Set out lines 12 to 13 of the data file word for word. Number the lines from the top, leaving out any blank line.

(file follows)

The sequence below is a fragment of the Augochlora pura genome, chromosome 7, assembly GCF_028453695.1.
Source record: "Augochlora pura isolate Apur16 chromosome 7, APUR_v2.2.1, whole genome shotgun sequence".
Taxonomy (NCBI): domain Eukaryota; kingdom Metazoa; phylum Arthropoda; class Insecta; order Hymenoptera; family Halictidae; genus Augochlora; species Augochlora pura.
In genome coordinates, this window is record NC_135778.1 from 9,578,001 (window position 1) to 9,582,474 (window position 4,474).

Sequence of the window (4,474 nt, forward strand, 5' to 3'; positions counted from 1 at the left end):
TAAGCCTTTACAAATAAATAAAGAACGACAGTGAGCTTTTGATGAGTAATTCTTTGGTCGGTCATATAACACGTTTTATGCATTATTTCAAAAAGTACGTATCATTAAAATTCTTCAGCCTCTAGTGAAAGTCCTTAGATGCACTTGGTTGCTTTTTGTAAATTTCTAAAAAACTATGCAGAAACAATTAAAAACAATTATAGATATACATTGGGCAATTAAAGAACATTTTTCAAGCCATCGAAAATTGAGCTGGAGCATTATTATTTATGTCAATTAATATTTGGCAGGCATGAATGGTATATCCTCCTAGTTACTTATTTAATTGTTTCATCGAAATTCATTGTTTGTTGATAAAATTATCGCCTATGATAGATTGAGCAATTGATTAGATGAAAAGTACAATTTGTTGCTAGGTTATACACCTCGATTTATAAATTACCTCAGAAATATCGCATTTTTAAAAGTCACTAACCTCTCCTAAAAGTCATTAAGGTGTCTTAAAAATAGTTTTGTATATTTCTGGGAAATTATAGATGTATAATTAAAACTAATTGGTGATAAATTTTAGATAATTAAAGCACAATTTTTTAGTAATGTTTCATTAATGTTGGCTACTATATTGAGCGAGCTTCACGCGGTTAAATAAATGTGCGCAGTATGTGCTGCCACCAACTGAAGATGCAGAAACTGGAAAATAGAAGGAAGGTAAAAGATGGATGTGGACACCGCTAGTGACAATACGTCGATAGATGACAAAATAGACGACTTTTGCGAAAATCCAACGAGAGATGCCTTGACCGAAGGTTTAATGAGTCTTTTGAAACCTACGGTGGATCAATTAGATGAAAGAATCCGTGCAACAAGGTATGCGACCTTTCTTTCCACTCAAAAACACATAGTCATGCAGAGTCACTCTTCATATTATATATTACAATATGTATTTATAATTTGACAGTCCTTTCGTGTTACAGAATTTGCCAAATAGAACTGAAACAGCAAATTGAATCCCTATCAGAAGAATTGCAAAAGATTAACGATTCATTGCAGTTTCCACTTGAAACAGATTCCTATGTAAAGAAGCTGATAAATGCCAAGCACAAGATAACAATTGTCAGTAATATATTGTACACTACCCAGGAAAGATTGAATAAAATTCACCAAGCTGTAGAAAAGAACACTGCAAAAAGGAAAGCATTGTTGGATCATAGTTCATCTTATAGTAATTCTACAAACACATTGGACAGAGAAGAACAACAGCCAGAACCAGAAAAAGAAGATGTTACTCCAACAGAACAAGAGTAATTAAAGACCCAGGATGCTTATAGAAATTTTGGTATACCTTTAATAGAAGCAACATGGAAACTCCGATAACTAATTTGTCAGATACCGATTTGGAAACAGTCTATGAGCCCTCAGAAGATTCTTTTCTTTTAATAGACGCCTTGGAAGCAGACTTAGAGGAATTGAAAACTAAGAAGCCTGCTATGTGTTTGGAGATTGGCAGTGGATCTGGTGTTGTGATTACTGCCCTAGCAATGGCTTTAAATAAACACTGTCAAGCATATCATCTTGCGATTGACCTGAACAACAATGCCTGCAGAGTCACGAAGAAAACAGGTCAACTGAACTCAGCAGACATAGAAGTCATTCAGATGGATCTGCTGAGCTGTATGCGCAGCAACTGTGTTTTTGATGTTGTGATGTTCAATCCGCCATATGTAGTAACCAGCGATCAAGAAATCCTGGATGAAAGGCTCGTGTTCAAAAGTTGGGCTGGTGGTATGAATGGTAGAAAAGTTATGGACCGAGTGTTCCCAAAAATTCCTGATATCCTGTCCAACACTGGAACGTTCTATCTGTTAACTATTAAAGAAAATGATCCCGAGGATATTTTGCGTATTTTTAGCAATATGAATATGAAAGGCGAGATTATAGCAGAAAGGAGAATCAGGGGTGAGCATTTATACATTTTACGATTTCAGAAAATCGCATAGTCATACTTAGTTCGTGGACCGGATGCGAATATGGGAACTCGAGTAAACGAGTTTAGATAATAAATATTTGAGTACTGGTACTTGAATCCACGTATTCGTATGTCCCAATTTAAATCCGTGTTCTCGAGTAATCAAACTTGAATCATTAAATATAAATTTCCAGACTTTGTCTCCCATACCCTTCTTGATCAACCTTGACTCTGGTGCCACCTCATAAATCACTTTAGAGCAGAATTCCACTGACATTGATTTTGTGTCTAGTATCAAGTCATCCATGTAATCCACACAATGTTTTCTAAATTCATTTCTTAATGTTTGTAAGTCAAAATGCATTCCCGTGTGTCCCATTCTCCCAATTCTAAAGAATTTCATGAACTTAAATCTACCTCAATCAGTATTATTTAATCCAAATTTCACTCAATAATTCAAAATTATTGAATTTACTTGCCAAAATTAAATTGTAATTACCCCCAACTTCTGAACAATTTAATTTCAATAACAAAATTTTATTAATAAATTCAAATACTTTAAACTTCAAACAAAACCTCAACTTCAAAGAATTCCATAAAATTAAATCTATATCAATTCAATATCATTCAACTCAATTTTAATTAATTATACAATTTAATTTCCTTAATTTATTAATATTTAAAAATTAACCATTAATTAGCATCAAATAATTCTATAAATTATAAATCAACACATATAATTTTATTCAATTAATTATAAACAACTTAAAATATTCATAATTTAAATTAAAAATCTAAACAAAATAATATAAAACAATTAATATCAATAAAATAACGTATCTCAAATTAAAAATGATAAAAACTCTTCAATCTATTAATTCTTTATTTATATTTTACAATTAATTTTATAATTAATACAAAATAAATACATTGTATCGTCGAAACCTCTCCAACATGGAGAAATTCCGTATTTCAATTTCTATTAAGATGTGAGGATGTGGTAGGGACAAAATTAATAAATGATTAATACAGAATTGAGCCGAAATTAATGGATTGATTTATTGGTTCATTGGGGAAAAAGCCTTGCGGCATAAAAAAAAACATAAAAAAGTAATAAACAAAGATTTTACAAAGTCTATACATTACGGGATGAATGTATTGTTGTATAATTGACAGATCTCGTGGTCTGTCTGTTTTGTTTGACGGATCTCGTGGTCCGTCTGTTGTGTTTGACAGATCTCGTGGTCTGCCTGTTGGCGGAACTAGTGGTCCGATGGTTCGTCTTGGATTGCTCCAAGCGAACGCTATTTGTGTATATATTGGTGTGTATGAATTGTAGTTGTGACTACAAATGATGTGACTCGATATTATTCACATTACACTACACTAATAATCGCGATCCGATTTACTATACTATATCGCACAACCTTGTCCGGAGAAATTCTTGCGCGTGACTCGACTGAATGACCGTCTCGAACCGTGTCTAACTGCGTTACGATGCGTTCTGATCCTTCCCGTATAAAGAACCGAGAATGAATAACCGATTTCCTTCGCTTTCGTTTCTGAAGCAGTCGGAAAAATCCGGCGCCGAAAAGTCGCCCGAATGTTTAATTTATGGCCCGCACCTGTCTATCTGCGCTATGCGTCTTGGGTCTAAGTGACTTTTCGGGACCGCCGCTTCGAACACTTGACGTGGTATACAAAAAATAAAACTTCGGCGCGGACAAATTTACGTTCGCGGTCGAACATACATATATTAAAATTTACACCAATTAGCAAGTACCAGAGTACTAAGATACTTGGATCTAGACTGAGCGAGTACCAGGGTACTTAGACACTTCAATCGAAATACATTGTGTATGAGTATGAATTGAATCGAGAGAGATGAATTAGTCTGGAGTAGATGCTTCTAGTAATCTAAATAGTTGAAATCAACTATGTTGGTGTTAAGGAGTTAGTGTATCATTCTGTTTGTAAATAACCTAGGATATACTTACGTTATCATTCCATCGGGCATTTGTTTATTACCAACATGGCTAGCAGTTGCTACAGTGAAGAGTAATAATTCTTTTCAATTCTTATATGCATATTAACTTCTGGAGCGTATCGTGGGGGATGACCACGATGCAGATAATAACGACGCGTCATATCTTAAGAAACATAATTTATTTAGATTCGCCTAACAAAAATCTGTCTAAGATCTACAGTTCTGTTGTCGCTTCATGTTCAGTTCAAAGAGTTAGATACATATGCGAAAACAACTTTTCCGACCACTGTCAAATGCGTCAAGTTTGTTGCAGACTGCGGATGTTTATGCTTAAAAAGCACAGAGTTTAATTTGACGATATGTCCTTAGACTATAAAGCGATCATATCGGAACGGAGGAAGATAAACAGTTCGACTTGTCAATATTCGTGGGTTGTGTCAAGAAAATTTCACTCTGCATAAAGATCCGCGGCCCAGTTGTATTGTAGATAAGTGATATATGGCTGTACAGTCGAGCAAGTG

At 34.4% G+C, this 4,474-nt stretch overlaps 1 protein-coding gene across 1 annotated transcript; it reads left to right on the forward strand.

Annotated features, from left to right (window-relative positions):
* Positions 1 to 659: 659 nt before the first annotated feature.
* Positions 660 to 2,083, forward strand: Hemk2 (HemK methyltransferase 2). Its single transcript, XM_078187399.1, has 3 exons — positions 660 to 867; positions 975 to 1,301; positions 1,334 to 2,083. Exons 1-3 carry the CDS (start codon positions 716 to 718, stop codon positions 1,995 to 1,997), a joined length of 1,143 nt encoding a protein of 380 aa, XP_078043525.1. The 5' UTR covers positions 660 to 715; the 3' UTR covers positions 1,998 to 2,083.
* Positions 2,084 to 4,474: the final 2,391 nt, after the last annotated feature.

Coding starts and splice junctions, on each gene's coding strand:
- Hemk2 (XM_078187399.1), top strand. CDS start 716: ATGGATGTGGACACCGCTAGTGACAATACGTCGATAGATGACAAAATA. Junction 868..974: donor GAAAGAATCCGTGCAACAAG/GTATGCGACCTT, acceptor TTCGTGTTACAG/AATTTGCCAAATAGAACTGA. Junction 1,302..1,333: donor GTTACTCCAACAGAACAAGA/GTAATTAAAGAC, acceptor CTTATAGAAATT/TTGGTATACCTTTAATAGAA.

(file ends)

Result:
Coding starts and splice junctions, on each gene's coding strand:
- Hemk2 (XM_078187399.1), top strand. CDS start 716: ATGGATGTGGACACCGCTAGTGACAATACGTCGATAGATGACAAAATA. Junction 868..974: donor GAAAGAATCCGTGCAACAAG/GTATGCGACCTT, acceptor TTCGTGTTACAG/AATTTGCCAAATAGAACTGA. Junction 1,302..1,333: donor GTTACTCCAACAGAACAAGA/GTAATTAAAGAC, acceptor CTTATAGAAATT/TTGGTATACCTTTAATAGAA.